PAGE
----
During a severe storm characterised by a wild south-easterly gale, the barque South Australian was violently ripped from its mooring and blown into Black Reef, Encounter Bay, which it struck stern first.

The barque, a South Australian Company vessel, had been at anchor awaiting the arrival of another of the company’s ships, Solway, which was to take cargo held aboard the South Australian. Once it had hit Black Reef, the South Australian was pushed over and into the shallow water beyond, close to the shores of what is today Victor Harbour.

Interestingly, Solway also wrecked there, and fairly close to South Australian, as did one other vessel, the Perie. Colonel William Light briefly surveyed the location, which at the time was a small community primarily involved in the whaling industry, and remarked on his chart that:

“This anchorage, I think is not fit for anything.”

It becameSouth Australia's first known shipwreck.

Life began as the postal packet Marquis of Salisbury.

Marquis of Salisbury was built at Little Falmouth (Flushing), United Kingdom by shipbuilder Richard Symons. The keel was laid down in 1817, and the vessel was ready for service two years later. It was a vessel of 236 tons, an overall length of 87 feet (26.5 metres), beam of 25 feet (7.6 metres) and draught of 6 feet (1.8 metres). It served as a postal packet for approximately 6 years. In 1824, it was bought by the Royal Navy, converted and renamed HMS Swallow which it remained until 1836 when it was sold to the South Australian Company.

HMS Swallow was once more refitted and renamed South Australian – now a colonisation vessel destined to assist in building the new settlement of South Australia. On its international voyage it carried skilled labourers and also breeding stock including two Devon bulls, two Devon heifers, twenty pigs, and twenty Cashmere goats.

Once it arrived in Australia, South Australian worked between Kangaroo Island and Encounter Bay, resupplying the whaling stations at Rosetta Bay on the mainland. It was, at that time, refitted as a ‘cutting in’ vessel, essentially an offshore whale oil processing platform but did go on to make one more return trip to Kangaroo Island before its wrecking.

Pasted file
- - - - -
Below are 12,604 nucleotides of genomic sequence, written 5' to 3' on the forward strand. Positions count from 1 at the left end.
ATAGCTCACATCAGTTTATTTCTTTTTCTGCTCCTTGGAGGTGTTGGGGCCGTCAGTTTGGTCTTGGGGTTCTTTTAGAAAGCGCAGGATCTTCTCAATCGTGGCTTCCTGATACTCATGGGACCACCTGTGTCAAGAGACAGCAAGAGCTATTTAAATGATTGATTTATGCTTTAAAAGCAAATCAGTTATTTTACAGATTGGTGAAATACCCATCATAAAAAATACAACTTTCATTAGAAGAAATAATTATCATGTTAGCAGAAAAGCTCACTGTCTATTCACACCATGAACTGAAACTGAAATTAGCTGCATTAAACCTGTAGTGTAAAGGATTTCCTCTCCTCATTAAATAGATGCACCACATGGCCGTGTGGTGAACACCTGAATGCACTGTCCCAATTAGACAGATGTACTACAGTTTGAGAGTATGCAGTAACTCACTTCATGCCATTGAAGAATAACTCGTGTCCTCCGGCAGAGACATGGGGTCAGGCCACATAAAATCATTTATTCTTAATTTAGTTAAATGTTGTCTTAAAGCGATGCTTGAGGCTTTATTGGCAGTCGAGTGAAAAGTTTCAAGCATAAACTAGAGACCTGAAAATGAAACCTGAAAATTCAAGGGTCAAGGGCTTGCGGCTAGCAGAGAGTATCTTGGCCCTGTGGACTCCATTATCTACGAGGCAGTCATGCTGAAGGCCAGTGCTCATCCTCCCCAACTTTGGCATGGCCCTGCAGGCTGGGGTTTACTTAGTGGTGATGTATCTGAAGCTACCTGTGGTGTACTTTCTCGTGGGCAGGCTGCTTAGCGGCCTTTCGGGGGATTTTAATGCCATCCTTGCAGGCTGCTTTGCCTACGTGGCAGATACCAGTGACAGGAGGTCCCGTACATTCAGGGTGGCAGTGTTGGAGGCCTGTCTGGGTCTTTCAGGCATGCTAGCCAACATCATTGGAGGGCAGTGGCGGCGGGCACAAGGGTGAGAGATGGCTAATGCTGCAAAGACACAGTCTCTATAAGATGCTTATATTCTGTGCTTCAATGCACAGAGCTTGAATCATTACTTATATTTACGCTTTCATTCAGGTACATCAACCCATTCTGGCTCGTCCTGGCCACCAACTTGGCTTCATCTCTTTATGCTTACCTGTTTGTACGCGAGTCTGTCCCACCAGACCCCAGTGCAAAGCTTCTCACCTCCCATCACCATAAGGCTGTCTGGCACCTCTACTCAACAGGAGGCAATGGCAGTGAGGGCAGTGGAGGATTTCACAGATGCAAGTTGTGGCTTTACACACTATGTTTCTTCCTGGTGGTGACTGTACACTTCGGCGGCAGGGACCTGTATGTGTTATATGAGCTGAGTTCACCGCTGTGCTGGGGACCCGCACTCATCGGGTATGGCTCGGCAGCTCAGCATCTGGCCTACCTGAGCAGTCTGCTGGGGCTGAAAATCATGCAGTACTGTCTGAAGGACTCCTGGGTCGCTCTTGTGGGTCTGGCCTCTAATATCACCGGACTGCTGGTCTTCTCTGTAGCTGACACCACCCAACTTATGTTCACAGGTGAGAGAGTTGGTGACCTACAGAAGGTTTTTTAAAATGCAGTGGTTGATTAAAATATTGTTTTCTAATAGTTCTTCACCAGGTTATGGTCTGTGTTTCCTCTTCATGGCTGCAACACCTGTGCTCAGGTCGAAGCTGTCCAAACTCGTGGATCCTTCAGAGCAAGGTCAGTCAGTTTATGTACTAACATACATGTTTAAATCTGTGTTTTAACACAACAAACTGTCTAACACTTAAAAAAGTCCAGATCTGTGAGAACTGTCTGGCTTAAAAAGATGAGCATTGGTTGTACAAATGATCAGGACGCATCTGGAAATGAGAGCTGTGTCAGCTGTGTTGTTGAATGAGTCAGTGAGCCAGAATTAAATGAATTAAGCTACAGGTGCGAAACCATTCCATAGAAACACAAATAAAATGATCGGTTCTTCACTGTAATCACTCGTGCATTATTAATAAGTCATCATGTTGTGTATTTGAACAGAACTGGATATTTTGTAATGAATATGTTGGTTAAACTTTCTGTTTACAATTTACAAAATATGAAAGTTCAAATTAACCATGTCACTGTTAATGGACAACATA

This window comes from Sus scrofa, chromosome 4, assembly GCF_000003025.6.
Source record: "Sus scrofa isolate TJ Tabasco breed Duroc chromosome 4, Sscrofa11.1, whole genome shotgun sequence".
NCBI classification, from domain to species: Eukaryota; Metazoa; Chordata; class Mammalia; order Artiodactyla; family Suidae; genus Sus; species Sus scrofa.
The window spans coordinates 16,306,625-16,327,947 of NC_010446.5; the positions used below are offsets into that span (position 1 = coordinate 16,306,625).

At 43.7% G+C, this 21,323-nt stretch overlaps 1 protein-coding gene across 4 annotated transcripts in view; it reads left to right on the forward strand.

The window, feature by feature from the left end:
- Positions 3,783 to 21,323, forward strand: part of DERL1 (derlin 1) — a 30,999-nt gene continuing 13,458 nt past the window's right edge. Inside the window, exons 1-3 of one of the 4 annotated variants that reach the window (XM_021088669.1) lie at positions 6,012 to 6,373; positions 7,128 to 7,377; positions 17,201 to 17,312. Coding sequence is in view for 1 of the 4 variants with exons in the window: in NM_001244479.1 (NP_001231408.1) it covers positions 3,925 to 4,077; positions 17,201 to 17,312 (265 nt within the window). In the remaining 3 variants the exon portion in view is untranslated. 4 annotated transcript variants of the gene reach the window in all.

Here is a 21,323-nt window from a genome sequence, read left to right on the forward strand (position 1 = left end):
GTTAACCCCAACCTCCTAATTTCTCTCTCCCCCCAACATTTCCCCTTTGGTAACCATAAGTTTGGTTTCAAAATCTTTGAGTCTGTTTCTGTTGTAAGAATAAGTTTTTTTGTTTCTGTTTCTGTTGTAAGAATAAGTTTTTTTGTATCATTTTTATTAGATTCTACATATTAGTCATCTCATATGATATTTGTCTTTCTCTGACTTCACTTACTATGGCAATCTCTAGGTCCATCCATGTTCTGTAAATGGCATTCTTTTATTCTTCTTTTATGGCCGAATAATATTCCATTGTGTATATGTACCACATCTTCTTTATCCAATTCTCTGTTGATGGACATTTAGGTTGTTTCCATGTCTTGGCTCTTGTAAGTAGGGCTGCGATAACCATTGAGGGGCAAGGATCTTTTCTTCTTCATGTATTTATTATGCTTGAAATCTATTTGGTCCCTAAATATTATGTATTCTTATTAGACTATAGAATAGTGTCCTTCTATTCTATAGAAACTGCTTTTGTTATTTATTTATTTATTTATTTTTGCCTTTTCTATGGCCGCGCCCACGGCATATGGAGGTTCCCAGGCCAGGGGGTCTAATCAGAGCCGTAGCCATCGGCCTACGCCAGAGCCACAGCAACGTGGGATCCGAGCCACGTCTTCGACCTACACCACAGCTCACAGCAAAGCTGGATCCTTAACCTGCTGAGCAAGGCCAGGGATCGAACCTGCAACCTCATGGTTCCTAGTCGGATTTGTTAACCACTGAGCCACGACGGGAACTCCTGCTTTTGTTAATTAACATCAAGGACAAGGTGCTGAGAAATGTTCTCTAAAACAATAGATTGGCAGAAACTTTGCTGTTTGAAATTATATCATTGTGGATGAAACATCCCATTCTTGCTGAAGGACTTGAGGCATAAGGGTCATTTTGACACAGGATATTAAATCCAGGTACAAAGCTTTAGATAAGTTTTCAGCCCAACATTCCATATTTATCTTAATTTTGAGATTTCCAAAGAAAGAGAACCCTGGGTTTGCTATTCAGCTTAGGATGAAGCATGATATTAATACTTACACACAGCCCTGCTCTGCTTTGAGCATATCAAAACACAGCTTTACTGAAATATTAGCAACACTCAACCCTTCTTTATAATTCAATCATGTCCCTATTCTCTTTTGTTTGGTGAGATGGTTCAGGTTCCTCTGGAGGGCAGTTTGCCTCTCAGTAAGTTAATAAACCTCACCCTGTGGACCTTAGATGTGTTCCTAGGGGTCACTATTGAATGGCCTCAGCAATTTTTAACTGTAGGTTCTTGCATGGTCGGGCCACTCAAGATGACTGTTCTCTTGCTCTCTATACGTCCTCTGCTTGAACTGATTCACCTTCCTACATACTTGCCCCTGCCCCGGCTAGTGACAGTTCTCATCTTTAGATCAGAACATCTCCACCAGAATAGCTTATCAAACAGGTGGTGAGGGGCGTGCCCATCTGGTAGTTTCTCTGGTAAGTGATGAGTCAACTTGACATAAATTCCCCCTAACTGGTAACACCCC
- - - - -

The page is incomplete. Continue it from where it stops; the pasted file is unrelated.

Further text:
Immediately after the wrecking event, the vessel was salvaged. However, the lower hold was flooded and nothing could be saved from it. The South Australian was then abandoned and left to the mercy of the sea.

As time passed, memory faded and the wreck was completely engulfed by the waters. The exact location was slowly forgotten. Some attempts were made in the 1990s to locate the wreck site, however they did not prove fruitful. In 2018, a collaborative venture between the Silentworld Foundation, South Australian Maritime Museum, South Australian Department for Environment and Water, Australian National Maritime Museum, MaP Fund and Flinders University, set out to locate the site. Armed with archival information as well as data from previous searches, a magnetometer and several metal detectors, the team walked, snorkeled and dived the assigned area. The shipwreck was located on the fifth day of fieldwork.

For the larger story on the life and times of the South Australian, visit the SA History Hub.

Lost for over 180 years. Found 2018.